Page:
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Co-Parenting a Student-Athlete

Student-athletes have a lot to manage. Try these 5 tips when co-parenting a child who plays sports.

Student-athletes have a lot to juggle. Balancing education with sports can help children develop important life skills, such as time management and teamwork, but it can also be overwhelming. Whether your child is just starting to play sports, or they’ve been an active participant for quite some time, these 5 tips can help co-parents of student-athletes: 

1. Set realistic, consistent expectations 

For parents of student-athletes, it’s important to keep realistic goals in mind, so as not to put too much pressure on your children. Kids need to know what’s expected of them in their academic and sports-related activities, but these expectations must be reasonable. For co-parents, it’s important to discuss and agree on expectations, so that your child receives consistent messaging in both homes.

Group of fans at a ball game 

2. Always show your support  

Parental support is crucial to student-athletes. Between school and sports, your child is managing a lot, and your words and actions make a huge difference in how they handle the stress. Just showing up to games and practices can mean the world to your child. If your relationship with your co-parent allows, it’s important to attend sporting events even when your child is in their custody. Having support from both parents can help your student-athlete feel comforted and encouraged.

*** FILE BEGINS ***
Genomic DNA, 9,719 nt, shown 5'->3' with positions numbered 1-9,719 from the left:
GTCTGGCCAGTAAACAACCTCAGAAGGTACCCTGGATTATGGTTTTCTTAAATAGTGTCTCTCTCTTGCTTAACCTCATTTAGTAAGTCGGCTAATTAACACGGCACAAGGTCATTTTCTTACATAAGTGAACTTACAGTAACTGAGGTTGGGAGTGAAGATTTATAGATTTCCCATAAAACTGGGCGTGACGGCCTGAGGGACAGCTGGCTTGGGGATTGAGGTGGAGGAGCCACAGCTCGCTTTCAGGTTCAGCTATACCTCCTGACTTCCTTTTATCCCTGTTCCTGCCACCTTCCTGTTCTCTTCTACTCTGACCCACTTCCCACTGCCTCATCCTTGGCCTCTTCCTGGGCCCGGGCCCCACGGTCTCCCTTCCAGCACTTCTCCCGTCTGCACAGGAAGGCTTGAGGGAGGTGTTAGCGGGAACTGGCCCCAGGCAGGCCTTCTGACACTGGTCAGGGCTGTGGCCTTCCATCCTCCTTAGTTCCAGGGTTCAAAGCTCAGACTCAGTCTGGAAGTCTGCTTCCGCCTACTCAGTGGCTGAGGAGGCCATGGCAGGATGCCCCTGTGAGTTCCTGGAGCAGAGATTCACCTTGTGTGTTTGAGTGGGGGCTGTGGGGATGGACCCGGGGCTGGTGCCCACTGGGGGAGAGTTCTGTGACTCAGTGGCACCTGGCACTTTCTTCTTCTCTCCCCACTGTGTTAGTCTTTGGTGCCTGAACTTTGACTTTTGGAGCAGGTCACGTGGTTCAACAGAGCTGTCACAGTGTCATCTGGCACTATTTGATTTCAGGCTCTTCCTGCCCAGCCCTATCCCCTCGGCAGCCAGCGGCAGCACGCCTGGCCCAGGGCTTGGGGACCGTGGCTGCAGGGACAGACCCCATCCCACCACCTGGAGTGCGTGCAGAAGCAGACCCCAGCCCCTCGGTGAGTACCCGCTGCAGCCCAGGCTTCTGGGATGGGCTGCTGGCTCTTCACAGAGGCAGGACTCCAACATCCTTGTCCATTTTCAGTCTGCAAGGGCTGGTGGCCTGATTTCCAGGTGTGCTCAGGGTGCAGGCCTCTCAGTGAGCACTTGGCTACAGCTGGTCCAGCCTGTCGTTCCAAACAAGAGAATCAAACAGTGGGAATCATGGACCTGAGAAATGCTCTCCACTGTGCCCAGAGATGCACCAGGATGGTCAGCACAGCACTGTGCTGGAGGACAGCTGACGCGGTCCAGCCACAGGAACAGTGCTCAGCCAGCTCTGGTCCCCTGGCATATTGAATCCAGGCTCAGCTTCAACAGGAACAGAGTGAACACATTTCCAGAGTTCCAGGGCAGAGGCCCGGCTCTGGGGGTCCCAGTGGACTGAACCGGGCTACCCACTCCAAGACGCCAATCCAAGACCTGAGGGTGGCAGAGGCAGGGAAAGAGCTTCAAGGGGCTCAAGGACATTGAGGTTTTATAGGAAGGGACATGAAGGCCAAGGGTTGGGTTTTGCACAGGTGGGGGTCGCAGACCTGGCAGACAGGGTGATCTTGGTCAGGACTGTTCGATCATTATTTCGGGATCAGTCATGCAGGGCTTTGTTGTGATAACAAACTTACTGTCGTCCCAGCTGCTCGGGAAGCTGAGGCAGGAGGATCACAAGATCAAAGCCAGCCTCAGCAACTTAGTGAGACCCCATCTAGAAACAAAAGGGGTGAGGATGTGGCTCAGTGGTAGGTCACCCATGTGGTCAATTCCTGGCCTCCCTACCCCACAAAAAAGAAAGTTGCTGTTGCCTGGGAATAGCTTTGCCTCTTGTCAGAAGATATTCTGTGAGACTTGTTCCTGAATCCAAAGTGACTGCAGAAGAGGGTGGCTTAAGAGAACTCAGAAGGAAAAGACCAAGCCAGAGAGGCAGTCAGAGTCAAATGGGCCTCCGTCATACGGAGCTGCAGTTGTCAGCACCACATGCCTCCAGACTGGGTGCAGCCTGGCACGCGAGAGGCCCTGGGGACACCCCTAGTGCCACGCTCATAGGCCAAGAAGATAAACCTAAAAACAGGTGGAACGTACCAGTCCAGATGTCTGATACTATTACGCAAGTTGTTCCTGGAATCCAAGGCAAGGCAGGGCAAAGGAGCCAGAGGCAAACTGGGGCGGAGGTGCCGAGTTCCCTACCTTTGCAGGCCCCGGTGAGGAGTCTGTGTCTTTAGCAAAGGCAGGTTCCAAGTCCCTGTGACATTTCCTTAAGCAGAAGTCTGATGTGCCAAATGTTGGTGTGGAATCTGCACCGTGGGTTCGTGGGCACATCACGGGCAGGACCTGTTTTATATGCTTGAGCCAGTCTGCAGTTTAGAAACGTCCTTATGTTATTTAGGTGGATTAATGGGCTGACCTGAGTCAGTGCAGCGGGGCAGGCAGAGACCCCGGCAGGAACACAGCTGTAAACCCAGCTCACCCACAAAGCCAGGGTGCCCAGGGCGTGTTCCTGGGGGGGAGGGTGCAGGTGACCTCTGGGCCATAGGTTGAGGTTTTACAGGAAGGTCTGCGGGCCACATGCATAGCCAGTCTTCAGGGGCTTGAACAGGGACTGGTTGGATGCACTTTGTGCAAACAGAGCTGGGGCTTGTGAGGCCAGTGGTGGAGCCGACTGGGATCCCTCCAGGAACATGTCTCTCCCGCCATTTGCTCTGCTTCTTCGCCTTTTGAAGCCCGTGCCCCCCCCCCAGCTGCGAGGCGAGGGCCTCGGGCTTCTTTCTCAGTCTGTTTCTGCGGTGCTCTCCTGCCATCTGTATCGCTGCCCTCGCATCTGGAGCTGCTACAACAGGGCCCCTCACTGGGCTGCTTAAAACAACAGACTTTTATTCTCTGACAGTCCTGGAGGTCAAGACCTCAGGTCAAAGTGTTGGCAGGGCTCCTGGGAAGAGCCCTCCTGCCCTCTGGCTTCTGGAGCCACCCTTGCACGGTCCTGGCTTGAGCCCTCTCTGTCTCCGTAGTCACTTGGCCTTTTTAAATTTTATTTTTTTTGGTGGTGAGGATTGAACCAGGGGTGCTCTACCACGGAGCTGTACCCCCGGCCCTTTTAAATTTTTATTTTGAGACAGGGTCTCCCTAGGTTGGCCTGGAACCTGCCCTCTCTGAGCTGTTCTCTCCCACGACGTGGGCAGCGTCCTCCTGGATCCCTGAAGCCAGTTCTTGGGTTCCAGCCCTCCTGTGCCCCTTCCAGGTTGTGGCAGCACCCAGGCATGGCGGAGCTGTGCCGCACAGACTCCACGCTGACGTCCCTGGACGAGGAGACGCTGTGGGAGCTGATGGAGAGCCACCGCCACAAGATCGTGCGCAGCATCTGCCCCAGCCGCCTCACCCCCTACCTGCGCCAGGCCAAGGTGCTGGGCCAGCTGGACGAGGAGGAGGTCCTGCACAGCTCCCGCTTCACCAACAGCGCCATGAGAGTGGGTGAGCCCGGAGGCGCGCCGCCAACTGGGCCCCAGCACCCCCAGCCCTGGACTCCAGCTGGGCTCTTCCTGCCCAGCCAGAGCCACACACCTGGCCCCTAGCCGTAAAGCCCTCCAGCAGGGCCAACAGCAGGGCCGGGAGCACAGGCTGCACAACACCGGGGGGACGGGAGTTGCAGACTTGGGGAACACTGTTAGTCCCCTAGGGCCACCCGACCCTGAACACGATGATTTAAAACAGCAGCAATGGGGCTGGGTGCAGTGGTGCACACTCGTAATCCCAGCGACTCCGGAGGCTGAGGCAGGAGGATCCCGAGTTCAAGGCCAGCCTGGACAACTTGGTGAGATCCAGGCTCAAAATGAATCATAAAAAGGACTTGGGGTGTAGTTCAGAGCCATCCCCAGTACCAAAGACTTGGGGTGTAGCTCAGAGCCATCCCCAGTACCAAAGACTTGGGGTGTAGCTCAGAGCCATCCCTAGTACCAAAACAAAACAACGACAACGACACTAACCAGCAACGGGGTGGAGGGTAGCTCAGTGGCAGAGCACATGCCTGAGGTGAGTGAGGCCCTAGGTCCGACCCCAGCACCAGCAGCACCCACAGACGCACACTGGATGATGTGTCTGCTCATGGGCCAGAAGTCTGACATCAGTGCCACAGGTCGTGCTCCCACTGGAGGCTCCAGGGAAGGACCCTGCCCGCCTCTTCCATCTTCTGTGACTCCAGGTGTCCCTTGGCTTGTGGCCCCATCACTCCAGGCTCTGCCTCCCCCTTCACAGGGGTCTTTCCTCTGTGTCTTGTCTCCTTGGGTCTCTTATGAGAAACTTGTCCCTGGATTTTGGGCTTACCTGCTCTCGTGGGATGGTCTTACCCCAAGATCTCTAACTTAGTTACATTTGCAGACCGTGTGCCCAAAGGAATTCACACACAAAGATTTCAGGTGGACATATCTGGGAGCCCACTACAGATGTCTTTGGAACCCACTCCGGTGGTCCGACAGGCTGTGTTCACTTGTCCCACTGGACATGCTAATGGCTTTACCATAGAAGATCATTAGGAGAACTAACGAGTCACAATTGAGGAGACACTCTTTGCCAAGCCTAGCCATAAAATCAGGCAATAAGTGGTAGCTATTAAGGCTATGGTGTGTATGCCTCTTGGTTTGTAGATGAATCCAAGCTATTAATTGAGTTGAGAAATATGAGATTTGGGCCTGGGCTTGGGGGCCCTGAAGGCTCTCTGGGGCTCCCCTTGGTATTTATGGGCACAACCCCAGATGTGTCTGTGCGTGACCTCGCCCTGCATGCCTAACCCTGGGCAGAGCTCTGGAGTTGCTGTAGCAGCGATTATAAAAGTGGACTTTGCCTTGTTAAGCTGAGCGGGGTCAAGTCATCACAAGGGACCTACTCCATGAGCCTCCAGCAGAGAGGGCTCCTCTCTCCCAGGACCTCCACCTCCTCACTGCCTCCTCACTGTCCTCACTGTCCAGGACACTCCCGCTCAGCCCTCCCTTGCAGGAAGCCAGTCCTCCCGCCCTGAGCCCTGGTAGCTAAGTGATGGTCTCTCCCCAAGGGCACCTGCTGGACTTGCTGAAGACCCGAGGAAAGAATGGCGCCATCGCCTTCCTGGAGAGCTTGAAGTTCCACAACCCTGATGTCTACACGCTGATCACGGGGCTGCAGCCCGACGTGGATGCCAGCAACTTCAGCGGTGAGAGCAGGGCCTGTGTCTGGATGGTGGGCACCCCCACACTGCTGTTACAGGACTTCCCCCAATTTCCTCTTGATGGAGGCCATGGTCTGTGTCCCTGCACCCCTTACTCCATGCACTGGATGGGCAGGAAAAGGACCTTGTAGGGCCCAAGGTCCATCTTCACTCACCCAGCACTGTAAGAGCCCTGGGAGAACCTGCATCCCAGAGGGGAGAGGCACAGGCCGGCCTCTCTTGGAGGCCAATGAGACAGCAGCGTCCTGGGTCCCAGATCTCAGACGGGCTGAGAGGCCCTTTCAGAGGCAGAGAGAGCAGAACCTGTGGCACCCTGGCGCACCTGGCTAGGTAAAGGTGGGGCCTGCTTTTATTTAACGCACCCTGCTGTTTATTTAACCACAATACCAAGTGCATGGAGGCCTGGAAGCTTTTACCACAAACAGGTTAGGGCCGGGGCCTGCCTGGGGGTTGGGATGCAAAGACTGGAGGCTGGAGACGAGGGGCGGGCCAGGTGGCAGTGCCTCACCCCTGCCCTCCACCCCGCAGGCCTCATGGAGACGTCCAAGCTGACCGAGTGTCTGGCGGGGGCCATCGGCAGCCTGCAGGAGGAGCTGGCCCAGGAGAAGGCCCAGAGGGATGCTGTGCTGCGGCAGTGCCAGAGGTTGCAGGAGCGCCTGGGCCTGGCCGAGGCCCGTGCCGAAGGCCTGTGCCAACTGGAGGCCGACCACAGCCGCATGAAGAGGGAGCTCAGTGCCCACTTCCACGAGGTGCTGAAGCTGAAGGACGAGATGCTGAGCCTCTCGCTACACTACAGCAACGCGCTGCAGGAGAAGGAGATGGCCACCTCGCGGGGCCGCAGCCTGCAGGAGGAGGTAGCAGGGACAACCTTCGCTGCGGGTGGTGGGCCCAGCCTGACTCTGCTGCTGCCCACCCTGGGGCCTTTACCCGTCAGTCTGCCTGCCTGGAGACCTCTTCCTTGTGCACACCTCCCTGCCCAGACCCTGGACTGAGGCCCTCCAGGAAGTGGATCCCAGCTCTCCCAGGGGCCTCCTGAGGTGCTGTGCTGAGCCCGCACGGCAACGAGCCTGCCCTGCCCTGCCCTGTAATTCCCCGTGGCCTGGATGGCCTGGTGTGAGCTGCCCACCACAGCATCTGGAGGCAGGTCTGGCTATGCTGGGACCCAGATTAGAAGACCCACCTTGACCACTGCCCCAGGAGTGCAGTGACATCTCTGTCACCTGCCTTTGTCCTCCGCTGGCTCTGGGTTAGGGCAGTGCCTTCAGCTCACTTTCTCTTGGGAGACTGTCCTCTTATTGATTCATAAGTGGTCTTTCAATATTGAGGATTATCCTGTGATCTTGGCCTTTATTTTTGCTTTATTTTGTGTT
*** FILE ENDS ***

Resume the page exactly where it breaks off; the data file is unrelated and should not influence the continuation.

3. Communicate and document 

Fostering open communication can be extremely beneficial to your student-athlete’s success in both academics and sports. It’s crucial for both parents to check-in with their children regularly to make sure they are mentally and physically well. If you and your co-parent are on speaking terms, it’s also helpful to communicate with each other. A co-parenting communication service, like TalkingParents, can be a great place to discuss, document, and share your student-athlete’s health information. With tools like Secure Messaging and the Info Library, you and your co-parent can easily communicate and coordinate these matters, while keeping everything securely documented.  

4. Keep a shared calendar 

Student-athletes tend to have very busy schedules. For kids participating in multiple sports or athletic programs, life can be particularly hectic. Co-parents can keep themselves on top of their child’s schedule, as well as any changes, through our Shared Calendar feature. You and your co-parent can use this tool to create single or repeating events, making it easy to keep track of sports practices, games, and other athletic activities.

Father handing son a baseball

5. Encourage your kids to have fun 

Having fun is perhaps the most important thing to a student-athlete’s success. If your child isn’t enjoying a particular sport, their attitude, investment, and health could take a hit. It’s beneficial for you and your co-parent to let your child know the importance of having fun with athletics and encourage them to stop participating in a sport if they don’t find it enjoyable.

Student-athletes benefit from parental involvement  

Having a support system is crucial to student-athletes. Showing interest in your child’s sports-related activities and getting involved can mean a great deal to them. Click here to learn more about how to handle extracurricular activities with your co-parent.

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